38. Our Challenges for the ’20s

Social movements, like all living and prospering entities, must evolve and grow, else they wither and die. In the next decade, our movement will face massive challenges with direct consequences for the lives and deaths of billions of sentient beings. These challenges impact our personal, organizational, and strategic choices. Please join me in exploring the options.

Improving Our Communication


As we grow up, parents, teachers, and bullies control our behavior through the highly effective control devices of guilt, destructive criticism, shame, and humiliation. These devices damage our self-image and rob us of our potential. They are also extremely counter-productive in situations with an equal power balance, as in dealing with fellow activists or vegan prospects.

Social media has greatly aggravated this problem. It enables us to ruin reputations, careers, and relationships with a few strokes of our keyboard, and with no way to correct errors or to make amends. We can even do this anonymously to avoid accountability.

I have gone into some detail on all this in past essays, including Toxic Communications. Psychologist Melanie Joy sums it all up in a neat 2-minute video.

So, our first personal challenge for the next decade is to develop effective communication skills with one another and with people we are attempting to bring into our lifestyle.

Networking Our Movement


The key elements that define a movement include common vision, publications, news service, conference, and working groups. We do have a common vision of freeing animals from all forms of human slavery. A number of books, blogs, podcasts, and videos have been created to support that vision. Plant Based News is our leading news service. Covid-19 has placed our national animal rights conference on hold.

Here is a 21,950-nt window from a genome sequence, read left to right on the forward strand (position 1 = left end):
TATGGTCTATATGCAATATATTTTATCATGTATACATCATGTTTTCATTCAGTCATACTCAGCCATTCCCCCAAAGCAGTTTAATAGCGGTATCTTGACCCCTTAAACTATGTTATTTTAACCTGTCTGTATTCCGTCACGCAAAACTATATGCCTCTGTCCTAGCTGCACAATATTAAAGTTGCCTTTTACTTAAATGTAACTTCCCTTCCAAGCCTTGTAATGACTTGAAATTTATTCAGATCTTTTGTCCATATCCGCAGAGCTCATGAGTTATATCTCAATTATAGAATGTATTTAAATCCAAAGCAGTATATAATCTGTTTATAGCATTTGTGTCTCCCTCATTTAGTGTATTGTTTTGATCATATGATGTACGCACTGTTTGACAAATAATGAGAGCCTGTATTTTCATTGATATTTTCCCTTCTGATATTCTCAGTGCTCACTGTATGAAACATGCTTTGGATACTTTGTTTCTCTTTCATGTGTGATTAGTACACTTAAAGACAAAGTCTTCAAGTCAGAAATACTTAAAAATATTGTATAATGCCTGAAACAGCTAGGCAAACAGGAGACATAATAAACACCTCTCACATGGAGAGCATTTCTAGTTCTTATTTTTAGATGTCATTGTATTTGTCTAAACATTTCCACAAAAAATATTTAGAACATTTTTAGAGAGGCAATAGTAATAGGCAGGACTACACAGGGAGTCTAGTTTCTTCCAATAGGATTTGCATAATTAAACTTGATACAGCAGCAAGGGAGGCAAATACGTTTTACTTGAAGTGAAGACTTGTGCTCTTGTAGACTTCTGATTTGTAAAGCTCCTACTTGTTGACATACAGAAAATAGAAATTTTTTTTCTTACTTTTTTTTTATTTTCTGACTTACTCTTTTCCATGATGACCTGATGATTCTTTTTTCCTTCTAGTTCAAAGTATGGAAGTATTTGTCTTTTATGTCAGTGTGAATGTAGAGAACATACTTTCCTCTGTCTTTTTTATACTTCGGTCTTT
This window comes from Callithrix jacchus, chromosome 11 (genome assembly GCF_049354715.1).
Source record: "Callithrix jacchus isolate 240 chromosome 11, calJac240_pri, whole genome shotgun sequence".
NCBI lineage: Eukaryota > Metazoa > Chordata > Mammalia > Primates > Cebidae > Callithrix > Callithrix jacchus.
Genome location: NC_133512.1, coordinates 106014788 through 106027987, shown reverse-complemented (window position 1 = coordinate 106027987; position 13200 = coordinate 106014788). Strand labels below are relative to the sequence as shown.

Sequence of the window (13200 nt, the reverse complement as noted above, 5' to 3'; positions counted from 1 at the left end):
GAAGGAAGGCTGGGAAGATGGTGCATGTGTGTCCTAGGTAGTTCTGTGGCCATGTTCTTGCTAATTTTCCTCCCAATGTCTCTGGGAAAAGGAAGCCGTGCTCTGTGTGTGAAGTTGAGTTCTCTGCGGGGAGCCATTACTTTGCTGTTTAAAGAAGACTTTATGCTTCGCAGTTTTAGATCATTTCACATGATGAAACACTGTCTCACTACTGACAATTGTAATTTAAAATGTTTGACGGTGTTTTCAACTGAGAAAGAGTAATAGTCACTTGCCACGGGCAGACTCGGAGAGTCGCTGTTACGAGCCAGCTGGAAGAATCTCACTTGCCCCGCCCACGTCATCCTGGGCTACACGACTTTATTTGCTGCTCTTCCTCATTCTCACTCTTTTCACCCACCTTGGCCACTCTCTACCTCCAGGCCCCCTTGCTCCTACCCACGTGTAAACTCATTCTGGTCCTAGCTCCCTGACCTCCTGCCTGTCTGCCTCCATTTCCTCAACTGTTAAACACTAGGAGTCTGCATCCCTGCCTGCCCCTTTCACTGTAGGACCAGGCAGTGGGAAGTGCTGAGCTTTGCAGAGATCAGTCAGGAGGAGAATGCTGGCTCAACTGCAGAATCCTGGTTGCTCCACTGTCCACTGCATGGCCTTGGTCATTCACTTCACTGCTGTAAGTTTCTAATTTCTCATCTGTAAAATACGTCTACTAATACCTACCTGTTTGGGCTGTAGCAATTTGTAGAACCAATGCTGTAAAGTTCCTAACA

Our collective challenge for the next decade is to consider and implement additional measures designed to improve intra-movement communication and cooperation.

Here are some options:

  • Developing encyclopedic websites that list all available resources for getting folks to drop animals from their menus, including recipes, videos, handouts, and so forth
  • Developing regional advocacy training seminars, or national advocacy training webinars
  • Developing inter-organizational working groups on special-interest topics like video production, vegan advocacy, engaging institutions, online marketing, personnel management, and fund raising
  • Focusing on our common vision of animal liberation, while attempting to set aside strategic differences and disagreements on the best way to solve other social problems

Reviewing Our Paths to Animal Liberation


Although we all share the animal rights vision of a world where humans no longer exploit animals for food, fashion, science, or amusement, we follow different paths for getting there. Here are the four most common ones:

  • Hands-on animal advocates rescue a limited number of animals and maintain sanctuaries
  • Animal welfare advocates focus on getting animals out of their cages and out of doors
  • Animal rights advocates focus solely on promoting veganism and animal rights ideology
  • Food reformers seek to save the greatest number of animal lives by getting the greatest number of people to replace animal-based foods with plant-based versions

Advocates of the food reform path observe that food decisions are based primarily on convenience, taste, and cost, rather than ethical concerns. They argue that, once people have adopted a largely animal-free diet, they will be much more likely to embrace the animal rights ideology.